I’m super excited to announce the public availability of Azure Search Client Library, a client library which works as a wrapper around the REST API available for the Azure Search Service.
This library intends to make you development tasks easier when it comes do doing any management or querying related tasks on your Azure Search indexes. The client library is available on NuGet (https://www.nuget.org/packages/AzureSearchClient) and the current version is 0.5.5355.2536. I’ve also written a short Getting Started-like documentation which is available at
Among others, this NuGet package is also my first and foremost ever NuGet package publicly made available on NuGet.org so I’d appreciate it even more if you’d leave comments on whatever you’d like to see next in the package.
Today Microsoft announced a ton of new services available within Azure, and one of the services which excite me most is the new Azure Search Service. Even though it’s still under preview, I have had the chance to test it throughout the last couple of months and let me tell you: if you’ve been struggling to get a performance search service but still minimize the maintenance cost, the right answer might actually be here!
The idea of Azure Search Service is to make it easy for developers to create search mechanisms inside their apps, whether they are desktop, web or mobile applications. Moreover, by saying easy, I actually mean that using Azure Search Service, developers don’t have to worry about complex management tasks (index creation, document updates, index updates etc.) or complex infrastructure tasks.
Creating a new Search Service is as easy as accessing the Azure preview portal (http://portal.azure.com) and selecting New > Search. In the new blade, simply enter a name for your service (your service name will be used as a hostname for your service, so if you’ll use a service name such as ‘AzureSearchTest’, you’ll end up requesting azuresearchtest.search.windows.net. You’ll also have to choose a pricing tier from the two available: Free or Standard. They differ by the number of documents one can store inside the service, the number of indexes that can be provisioned and by how resources and allocated to the service (might either be shared – in the case of a free tier – or reserved a.k.a. dedicated – in the case of a Standard pricing tier). Moreover, choosing the Standard pricing tier you’ll also get the option of scaling up the service by up to 36 search units.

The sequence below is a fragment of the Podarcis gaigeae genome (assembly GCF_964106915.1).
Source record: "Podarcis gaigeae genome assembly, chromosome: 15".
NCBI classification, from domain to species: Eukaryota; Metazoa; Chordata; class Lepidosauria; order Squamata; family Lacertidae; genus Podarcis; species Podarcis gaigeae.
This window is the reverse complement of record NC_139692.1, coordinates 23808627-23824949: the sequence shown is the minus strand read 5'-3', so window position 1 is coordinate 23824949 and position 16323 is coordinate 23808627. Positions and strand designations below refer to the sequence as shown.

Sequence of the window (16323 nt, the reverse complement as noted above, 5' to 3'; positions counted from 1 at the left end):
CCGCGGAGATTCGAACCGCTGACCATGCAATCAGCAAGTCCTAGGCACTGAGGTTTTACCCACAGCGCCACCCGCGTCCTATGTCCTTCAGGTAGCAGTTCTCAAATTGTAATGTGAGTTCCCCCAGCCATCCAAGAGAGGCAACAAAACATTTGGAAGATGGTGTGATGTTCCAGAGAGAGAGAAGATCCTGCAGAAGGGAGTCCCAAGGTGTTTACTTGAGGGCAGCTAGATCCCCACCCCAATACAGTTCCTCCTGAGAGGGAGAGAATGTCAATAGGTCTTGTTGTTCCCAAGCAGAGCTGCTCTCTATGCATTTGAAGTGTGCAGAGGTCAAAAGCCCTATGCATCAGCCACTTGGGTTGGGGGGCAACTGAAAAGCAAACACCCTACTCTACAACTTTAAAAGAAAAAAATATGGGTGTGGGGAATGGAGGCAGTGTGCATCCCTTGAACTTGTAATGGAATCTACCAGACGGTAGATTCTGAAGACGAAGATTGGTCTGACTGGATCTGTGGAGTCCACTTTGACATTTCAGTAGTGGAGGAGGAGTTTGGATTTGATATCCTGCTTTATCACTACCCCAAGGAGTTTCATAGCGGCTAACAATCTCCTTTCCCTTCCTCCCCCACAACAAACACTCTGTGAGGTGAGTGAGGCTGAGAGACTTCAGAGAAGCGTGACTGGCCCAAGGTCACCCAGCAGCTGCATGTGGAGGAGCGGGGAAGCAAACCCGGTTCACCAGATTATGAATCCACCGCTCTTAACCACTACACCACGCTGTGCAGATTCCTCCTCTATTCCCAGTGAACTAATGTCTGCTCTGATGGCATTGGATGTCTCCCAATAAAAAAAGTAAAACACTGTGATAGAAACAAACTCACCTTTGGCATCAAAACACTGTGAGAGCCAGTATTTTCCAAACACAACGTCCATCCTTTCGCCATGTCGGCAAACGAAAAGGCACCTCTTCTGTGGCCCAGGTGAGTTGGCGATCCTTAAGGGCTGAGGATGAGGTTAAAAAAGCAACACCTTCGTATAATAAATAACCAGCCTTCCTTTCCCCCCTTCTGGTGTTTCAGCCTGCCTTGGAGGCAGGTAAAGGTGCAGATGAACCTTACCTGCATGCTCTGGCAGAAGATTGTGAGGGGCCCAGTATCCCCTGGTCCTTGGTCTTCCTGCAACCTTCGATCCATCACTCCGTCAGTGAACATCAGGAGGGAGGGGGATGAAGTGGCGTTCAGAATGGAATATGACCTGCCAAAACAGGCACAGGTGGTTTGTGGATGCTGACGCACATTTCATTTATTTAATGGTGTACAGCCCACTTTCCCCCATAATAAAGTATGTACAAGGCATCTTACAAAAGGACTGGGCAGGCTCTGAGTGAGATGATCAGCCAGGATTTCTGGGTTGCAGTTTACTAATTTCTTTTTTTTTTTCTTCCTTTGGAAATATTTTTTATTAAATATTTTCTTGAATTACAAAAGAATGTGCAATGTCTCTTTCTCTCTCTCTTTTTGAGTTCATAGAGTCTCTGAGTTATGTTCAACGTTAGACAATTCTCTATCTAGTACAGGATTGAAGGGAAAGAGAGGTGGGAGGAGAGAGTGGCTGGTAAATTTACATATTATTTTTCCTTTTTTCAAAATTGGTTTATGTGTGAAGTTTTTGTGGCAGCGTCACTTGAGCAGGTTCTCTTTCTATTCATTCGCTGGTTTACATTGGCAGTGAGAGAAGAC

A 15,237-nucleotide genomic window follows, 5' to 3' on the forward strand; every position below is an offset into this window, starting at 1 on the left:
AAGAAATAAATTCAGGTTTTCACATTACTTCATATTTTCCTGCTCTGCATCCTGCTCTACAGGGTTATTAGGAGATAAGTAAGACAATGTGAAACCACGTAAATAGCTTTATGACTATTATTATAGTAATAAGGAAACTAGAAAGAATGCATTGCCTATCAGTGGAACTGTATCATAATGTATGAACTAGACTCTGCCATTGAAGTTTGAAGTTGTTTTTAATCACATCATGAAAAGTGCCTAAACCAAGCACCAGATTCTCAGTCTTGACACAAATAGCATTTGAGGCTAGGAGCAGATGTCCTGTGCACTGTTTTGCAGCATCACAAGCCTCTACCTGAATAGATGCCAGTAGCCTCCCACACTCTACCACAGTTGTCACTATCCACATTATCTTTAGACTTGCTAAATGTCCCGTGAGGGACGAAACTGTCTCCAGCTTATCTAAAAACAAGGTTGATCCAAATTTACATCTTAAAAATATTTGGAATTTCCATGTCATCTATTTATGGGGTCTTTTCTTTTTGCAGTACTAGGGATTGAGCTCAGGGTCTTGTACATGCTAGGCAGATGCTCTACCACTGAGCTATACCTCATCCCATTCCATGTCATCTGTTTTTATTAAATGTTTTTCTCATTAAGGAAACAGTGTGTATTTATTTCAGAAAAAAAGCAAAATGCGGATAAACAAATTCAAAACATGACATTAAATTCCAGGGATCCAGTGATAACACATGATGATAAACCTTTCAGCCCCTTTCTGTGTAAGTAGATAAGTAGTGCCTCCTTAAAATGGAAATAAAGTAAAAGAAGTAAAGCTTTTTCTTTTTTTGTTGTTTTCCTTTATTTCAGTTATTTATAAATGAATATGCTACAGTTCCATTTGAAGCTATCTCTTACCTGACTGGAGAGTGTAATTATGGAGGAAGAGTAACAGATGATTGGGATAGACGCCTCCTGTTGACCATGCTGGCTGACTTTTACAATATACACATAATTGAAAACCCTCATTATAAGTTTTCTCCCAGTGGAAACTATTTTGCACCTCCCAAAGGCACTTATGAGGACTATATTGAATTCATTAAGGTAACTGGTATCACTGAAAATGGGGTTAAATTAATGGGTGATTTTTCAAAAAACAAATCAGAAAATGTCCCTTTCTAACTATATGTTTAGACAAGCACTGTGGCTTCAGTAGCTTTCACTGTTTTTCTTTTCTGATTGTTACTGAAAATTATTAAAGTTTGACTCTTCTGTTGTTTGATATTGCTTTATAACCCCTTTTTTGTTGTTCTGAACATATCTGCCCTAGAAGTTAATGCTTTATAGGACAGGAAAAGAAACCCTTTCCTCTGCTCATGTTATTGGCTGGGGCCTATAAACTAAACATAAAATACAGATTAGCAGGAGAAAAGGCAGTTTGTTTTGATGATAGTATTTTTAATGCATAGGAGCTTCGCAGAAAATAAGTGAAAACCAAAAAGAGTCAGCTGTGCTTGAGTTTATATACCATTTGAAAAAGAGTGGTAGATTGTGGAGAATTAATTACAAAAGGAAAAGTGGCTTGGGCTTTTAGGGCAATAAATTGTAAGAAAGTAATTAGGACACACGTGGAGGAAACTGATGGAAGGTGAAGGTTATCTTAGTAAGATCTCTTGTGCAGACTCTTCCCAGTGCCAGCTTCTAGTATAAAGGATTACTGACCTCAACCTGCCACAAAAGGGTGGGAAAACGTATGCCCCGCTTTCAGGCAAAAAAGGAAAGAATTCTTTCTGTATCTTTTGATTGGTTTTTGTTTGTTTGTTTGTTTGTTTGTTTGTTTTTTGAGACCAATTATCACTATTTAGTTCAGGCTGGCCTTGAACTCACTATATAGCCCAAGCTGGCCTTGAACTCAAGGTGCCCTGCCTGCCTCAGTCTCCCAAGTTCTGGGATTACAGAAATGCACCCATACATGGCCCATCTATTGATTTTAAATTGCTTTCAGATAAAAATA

By scaling a service, you can choose to either increase the number of replicas you get for your service, and thus support more requests (searches) per second, and/or you can choose to increase the number of partitions your service uses and thus increase the number of documents allowed withing your service.
There’s great documentation of the Azure Search Service REST API on the azure.com website here: http://azure.microsoft.com/en-us/documentation/services/search/.
Also, I’ll very (very very) soon post an updated regarding Azure Search Service that will most likely make your .NET developer life even better. Stay tuned!
Should you see your geo-redundant storage accounts marked as degraded in the Azure Preview Portal, don’t worry about it: there was a indeed a bug the team has already fixed just about this: grs standard storaged accounts were marked as degraded even though they were working fine.
Here’s a link to a forum topic around this matter: http://social.msdn.microsoft.com/Forums/en-US/9df38284-179f-4a8a-9c5f-0b5995262a7f/preview-portal-standardgrs-storage-accounts-appear-as-degraded?forum=windowsazuremanagement